The incoming president wants to honor the role models, resources and opportunities to learn she found at the Miller School
By Debby Teich
Photography by Jeffery Salter
Maria Del Pilar Gutierrez, B.S. ’84, M.D. ’90
aria Del Pilar Gutierrez, B.S. ’84, M.D. ’90, emigrated from Bogotá, Colombia, at age 18 to pursue her lifelong dream of becoming a physician. For 26 years, the pediatric infectious disease specialist has been treating children at Joe DiMaggio Children’s Hospital in Hollywood, Florida.
In June, she began a two-year term as the elected president of the Miller School’s Medical Alumni Association (MAA), following outgoing president Alex J. Mechaber, M.D. ’94. We talked to Dr. Gutierrez about her career and her plans for the MAA.
What motivated you to become president of the MAA?
I feel a responsibility to give back to the Miller School for providing me with the foundation for a successful career through its excellent role models, resources and opportunities to learn. The medical field is constantly changing, and I want to help our future physicians explore their endless career possibilities.
Why is it important for alumni to support the school’s future?
The MAA is an opportunity to establish and enhance a mutually beneficial and enduring relationship between the Miller School and its faculty, alumni and students. Through mentoring and supporting scholarship initiatives, we will be able to guide our graduates and continue to advance the mission of the Miller School.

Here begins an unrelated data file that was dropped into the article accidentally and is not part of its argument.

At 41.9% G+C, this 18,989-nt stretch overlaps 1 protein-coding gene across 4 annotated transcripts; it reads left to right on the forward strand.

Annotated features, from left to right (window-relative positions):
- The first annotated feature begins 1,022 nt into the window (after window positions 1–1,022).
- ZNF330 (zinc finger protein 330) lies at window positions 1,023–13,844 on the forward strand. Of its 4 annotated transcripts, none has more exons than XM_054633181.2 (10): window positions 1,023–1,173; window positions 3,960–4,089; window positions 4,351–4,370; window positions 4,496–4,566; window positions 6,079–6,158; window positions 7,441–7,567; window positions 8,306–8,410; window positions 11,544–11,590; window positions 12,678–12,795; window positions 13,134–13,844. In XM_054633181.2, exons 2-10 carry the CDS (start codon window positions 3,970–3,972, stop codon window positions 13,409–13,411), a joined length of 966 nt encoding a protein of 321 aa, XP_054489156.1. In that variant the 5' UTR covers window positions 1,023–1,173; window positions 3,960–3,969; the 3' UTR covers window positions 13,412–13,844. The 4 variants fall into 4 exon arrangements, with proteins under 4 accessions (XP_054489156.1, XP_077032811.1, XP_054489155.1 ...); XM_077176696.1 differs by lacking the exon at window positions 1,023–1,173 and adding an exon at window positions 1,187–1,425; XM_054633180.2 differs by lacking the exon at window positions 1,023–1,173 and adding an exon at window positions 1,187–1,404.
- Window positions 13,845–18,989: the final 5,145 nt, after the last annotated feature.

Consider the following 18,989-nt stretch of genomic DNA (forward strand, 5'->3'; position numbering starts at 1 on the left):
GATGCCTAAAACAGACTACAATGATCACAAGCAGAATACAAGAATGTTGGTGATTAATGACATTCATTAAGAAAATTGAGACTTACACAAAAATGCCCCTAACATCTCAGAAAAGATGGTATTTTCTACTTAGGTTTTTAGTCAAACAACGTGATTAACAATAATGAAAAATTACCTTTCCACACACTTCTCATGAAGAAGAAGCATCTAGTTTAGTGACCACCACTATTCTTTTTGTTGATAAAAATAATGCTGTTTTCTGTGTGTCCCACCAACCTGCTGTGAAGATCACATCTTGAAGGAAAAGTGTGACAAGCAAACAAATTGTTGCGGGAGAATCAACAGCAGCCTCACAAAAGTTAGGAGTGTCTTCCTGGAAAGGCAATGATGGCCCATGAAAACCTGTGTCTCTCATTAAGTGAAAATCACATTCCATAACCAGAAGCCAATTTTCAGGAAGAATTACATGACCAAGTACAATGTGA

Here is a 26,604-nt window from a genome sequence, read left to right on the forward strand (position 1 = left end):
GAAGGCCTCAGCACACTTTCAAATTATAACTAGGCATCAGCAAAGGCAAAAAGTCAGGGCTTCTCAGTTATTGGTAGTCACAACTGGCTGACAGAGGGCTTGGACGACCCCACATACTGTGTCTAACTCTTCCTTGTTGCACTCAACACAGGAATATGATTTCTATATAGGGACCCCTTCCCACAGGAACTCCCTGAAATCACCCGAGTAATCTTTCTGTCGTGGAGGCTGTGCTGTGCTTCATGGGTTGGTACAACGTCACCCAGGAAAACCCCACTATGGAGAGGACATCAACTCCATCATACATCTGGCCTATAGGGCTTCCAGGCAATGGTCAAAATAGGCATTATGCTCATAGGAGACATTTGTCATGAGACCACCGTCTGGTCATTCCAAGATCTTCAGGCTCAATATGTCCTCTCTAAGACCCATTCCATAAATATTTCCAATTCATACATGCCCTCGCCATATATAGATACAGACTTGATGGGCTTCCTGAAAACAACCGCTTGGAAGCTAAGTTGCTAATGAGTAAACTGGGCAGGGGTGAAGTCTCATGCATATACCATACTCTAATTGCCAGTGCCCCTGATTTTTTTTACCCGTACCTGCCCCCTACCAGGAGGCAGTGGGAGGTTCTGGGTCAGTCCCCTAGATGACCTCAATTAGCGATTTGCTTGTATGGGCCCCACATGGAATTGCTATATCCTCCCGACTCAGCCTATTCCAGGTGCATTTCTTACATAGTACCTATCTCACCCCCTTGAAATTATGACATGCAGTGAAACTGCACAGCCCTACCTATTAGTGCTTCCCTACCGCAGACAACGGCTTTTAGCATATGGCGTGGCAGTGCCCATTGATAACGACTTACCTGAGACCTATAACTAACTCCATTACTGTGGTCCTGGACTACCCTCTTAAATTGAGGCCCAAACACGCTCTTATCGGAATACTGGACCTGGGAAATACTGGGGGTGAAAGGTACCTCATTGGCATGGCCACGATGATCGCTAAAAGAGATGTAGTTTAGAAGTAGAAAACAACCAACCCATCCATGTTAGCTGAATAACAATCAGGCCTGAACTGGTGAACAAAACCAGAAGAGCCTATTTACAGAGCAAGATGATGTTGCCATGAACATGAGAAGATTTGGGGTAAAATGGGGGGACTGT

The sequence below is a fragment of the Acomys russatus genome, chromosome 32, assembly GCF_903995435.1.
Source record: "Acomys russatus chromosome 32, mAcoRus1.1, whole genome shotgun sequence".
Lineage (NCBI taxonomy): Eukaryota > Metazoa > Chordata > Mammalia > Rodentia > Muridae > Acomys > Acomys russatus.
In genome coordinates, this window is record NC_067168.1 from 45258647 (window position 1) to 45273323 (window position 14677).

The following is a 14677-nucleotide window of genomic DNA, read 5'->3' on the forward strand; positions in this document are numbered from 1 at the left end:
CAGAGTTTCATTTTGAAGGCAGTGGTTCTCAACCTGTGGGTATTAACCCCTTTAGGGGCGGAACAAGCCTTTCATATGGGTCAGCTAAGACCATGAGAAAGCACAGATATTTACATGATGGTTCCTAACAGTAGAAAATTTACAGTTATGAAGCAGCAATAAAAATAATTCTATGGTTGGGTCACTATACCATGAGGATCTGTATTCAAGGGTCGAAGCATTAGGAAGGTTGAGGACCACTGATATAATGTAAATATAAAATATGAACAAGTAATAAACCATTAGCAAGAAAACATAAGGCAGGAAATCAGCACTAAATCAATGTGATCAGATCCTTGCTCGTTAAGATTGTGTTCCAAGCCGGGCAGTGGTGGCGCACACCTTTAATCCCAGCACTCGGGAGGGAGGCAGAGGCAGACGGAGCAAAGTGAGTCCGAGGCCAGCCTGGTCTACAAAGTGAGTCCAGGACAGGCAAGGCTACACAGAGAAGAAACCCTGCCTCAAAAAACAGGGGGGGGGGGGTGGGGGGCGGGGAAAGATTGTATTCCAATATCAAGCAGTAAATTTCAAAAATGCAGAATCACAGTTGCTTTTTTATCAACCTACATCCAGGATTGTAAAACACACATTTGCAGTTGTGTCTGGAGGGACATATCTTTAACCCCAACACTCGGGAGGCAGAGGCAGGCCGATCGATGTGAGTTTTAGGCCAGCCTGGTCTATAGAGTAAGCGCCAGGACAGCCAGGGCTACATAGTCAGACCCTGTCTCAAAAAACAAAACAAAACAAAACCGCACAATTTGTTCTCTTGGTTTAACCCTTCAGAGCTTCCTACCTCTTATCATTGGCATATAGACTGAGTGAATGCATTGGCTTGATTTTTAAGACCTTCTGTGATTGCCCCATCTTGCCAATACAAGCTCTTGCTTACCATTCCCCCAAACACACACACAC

What experience had the greatest impact on you at the Miller School?
In 1987, I was studying immunology during the height of the AIDS epidemic. The whole world was listening to us as we discovered how to treat the virus and reinforced the importance of treating patients and their families with compassion and dignity. I was fortunate to be at the Miller School during this critical time.
[The Miller School has been at the forefront of the battle against HIV/AIDS for decades and has developed or contributed to some of the most significant scientific, clinical and behavioral approaches to fighting the disease, including antiretroviral treatments that changed the course of HIV to a treatable disease. For more, see this issue’s cover story.]
What do you love about your career?
As a pediatric infectious disease specialist, I am able to combine my love of science with the art of listening and healing. I enjoy coming to work each day to help children and their families navigate their medical journeys. I also love being involved at the hospital in many roles, including chair of the Mentorship Program for Pediatric Residency and medical director of Pediatric Infection Control.